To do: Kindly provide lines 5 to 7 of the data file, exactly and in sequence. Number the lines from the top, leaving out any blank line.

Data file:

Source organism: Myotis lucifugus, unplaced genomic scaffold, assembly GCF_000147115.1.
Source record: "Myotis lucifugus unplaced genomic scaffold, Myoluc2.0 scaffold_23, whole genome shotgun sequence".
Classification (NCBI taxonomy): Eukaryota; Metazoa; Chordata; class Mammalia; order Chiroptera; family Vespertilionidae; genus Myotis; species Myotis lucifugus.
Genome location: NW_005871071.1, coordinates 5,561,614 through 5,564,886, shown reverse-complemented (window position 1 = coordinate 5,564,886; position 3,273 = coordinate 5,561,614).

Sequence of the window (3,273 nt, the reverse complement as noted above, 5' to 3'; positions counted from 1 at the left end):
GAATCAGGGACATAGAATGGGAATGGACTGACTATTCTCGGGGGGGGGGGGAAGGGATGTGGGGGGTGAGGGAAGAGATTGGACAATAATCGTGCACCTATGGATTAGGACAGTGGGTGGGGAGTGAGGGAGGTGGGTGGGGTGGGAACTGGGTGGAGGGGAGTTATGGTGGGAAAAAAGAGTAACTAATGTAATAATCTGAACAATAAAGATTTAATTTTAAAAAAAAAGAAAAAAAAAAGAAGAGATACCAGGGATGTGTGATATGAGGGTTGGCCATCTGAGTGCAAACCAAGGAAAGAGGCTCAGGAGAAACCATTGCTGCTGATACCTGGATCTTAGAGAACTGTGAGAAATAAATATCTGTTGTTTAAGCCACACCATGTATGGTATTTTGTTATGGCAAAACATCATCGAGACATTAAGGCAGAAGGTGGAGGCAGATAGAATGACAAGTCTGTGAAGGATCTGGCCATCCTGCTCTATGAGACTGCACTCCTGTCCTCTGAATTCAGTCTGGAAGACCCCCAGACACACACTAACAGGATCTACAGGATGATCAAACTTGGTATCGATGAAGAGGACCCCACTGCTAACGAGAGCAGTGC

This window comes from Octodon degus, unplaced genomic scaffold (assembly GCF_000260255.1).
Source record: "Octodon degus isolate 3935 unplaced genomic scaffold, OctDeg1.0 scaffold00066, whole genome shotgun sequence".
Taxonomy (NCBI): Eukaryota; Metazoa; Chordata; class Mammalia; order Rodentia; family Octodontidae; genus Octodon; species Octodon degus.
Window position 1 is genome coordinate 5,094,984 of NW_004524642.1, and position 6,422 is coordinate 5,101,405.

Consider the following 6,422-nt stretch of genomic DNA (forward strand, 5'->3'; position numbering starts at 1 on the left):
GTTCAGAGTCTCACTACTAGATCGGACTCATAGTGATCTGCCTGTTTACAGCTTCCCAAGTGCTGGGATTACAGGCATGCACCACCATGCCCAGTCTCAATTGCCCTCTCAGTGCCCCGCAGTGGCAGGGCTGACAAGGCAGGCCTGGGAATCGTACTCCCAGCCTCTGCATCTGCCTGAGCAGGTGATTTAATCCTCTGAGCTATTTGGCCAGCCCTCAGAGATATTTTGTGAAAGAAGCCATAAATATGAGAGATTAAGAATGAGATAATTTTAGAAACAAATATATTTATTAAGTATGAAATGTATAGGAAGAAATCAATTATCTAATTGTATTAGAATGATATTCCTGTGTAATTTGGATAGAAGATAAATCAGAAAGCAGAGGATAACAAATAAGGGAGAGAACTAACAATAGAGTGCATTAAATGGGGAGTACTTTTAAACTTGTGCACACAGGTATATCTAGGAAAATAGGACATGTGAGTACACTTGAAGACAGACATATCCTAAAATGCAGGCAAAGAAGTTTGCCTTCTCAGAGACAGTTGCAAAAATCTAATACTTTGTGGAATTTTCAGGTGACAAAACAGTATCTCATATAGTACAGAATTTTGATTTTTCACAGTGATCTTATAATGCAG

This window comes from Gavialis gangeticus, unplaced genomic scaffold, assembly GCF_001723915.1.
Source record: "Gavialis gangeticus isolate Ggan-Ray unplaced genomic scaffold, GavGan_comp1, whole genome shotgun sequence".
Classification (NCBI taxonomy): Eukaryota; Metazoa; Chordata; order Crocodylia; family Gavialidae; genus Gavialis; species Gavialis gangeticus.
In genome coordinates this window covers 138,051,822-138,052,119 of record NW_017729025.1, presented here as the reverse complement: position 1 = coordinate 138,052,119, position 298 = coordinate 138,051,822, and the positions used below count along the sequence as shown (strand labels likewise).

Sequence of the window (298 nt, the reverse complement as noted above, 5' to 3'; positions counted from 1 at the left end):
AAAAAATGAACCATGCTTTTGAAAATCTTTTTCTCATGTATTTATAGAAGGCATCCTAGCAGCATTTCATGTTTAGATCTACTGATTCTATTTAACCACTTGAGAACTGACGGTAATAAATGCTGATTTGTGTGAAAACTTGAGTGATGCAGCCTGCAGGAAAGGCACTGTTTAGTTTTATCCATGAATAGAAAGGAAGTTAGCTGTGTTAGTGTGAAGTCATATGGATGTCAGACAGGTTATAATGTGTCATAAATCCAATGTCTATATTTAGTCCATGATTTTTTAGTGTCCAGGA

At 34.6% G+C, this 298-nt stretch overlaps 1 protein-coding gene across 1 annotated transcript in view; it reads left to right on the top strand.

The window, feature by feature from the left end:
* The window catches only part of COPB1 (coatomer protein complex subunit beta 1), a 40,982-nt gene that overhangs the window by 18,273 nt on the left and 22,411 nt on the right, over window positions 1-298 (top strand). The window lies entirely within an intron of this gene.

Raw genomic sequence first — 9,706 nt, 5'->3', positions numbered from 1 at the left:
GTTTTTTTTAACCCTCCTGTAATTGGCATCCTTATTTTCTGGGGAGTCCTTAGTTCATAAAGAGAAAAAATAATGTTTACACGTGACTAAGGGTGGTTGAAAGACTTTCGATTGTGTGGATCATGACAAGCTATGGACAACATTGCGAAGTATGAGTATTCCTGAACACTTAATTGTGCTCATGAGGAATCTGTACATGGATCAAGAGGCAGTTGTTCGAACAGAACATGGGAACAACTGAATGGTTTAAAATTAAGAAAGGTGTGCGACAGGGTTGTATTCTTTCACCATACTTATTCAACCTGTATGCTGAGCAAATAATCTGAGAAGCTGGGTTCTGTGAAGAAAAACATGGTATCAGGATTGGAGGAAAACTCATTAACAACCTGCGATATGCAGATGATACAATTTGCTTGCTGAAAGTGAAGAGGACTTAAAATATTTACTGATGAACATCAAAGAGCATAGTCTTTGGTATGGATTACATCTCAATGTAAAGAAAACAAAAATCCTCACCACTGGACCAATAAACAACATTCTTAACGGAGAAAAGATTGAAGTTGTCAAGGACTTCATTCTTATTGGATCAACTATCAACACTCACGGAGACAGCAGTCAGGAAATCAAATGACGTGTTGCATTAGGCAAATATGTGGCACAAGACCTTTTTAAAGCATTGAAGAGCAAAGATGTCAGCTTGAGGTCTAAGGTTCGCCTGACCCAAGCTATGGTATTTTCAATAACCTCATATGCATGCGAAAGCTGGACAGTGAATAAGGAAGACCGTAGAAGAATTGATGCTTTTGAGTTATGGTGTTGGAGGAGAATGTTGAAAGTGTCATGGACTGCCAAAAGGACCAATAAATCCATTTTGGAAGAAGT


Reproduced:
Sequence of the window (3,273 nt, the reverse complement as noted above, 5' to 3'; positions counted from 1 at the left end):
GAATCAGGGACATAGAATGGGAATGGACTGACTATTCTCGGGGGGGGGGGGAAGGGATGTGGGGGGTGAGGGAAGAGATTGGACAATAATCGTGCACCTATGGATTAGGACAGTGGGTGGGGAGTGAGGGAGGTGGGTGGGGTGGGAACTGGGTGGAGGGGAGTTATGGTGGGAAAAAAGAGTAACTAATGTAATAATCTGAACAATAAAGATTTAATTTTAAAAAAAAAGAAAAAAAAAAGAAGAGATACCAGGGATGTGTGATATGAGGGTTGGCCATCTGAGTGCAAACCAAGGAAAGAGGCTCAGGAGAAACCATTGCTGCTGATACCTGGATCTTAGAGAACTGTGAGAAATAAATATCTGTTGTTTAAGCCACACCATGTATGGTATTTTGTTATGGCAAAACATCATCGAGACATTAAGGCAGAAGGTGGAGGCAGATAGAATGACAAGTCTGTGAAGGATCTGGCCATCCTGCTCTATGAGACTGCACTCCTGTCCTCTGAATTCAGTCTGGAAGACCCCCAGACACACACTAACAGGATCTACAGGATGATCAAACTTGGTATCGATGAAGAGGACCCCACTGCTAACGAGAGCAGTGC

This window comes from Octodon degus, unplaced genomic scaffold (assembly GCF_000260255.1).